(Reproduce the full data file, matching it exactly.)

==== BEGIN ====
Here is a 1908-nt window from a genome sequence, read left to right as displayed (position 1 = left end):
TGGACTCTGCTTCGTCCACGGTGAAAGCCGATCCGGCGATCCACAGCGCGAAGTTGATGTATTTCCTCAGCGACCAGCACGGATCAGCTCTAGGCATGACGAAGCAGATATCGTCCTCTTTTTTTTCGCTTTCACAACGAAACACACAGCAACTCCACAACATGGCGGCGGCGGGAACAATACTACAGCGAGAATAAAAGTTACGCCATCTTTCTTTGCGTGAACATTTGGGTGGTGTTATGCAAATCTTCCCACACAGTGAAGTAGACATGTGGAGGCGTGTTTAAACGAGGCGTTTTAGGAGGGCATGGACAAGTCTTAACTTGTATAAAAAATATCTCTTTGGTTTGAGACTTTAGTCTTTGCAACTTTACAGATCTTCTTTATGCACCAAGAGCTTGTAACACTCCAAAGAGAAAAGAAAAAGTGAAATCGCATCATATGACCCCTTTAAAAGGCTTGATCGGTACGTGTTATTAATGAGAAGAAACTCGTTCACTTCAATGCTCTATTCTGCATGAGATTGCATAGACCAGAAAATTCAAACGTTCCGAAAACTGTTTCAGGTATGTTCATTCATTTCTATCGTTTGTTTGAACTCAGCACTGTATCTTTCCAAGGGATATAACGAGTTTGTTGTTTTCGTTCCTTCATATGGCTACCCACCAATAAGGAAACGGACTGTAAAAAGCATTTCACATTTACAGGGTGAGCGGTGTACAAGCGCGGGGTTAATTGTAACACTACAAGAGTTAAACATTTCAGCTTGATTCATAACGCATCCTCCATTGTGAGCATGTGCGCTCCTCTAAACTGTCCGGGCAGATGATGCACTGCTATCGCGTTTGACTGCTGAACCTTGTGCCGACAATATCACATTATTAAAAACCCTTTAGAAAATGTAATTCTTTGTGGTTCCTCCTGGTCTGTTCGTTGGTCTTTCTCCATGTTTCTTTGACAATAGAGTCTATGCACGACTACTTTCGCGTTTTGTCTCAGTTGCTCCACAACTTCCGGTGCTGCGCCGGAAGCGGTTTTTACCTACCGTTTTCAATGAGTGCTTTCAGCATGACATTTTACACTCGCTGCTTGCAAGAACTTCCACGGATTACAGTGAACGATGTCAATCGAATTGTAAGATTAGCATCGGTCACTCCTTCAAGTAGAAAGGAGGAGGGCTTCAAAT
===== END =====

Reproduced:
Here is a 1908-nt window from a genome sequence, read left to right as displayed (position 1 = left end):
TGGACTCTGCTTCGTCCACGGTGAAAGCCGATCCGGCGATCCACAGCGCGAAGTTGATGTATTTCCTCAGCGACCAGCACGGATCAGCTCTAGGCATGACGAAGCAGATATCGTCCTCTTTTTTTTCGCTTTCACAACGAAACACACAGCAACTCCACAACATGGCGGCGGCGGGAACAATACTACAGCGAGAATAAAAGTTACGCCATCTTTCTTTGCGTGAACATTTGGGTGGTGTTATGCAAATCTTCCCACACAGTGAAGTAGACATGTGGAGGCGTGTTTAAACGAGGCGTTTTAGGAGGGCATGGACAAGTCTTAACTTGTATAAAAAATATCTCTTTGGTTTGAGACTTTAGTCTTTGCAACTTTACAGATCTTCTTTATGCACCAAGAGCTTGTAACACTCCAAAGAGAAAAGAAAAAGTGAAATCGCATCATATGACCCCTTTAAAAGGCTTGATCGGTACGTGTTATTAATGAGAAGAAACTCGTTCACTTCAATGCTCTATTCTGCATGAGATTGCATAGACCAGAAAATTCAAACGTTCCGAAAACTGTTTCAGGTATGTTCATTCATTTCTATCGTTTGTTTGAACTCAGCACTGTATCTTTCCAAGGGATATAACGAGTTTGTTGTTTTCGTTCCTTCATATGGCTACCCACCAATAAGGAAACGGACTGTAAAAAGCATTTCACATTTACAGGGTGAGCGGTGTACAAGCGCGGGGTTAATTGTAACACTACAAGAGTTAAACATTTCAGCTTGATTCATAACGCATCCTCCATTGTGAGCATGTGCGCTCCTCTAAACTGTCCGGGCAGATGATGCACTGCTATCGCGTTTGACTGCTGAACCTTGTGCCGACAATATCACATTATTAAAAACCCTTTAGAAAATGTAATTCTTTGTGGTTCCTCCTGGTCTGTTCGTTGGTCTTTCTCCATGTTTCTTTGACAATAGAGTCTATGCACGACTACTTTCGCGTTTTGTCTCAGTTGCTCCACAACTTCCGGTGCTGCGCCGGAAGCGGTTTTTACCTACCGTTTTCAATGAGTGCTTTCAGCATGACATTTTACACTCGCTGCTTGCAAGAACTTCCACGGATTACAGTGAACGATGTCAATCGAATTGTAAGATTAGCATCGGTCACTCCTTCAAGTAGAAAGGAGGAGGGCTTCAAAT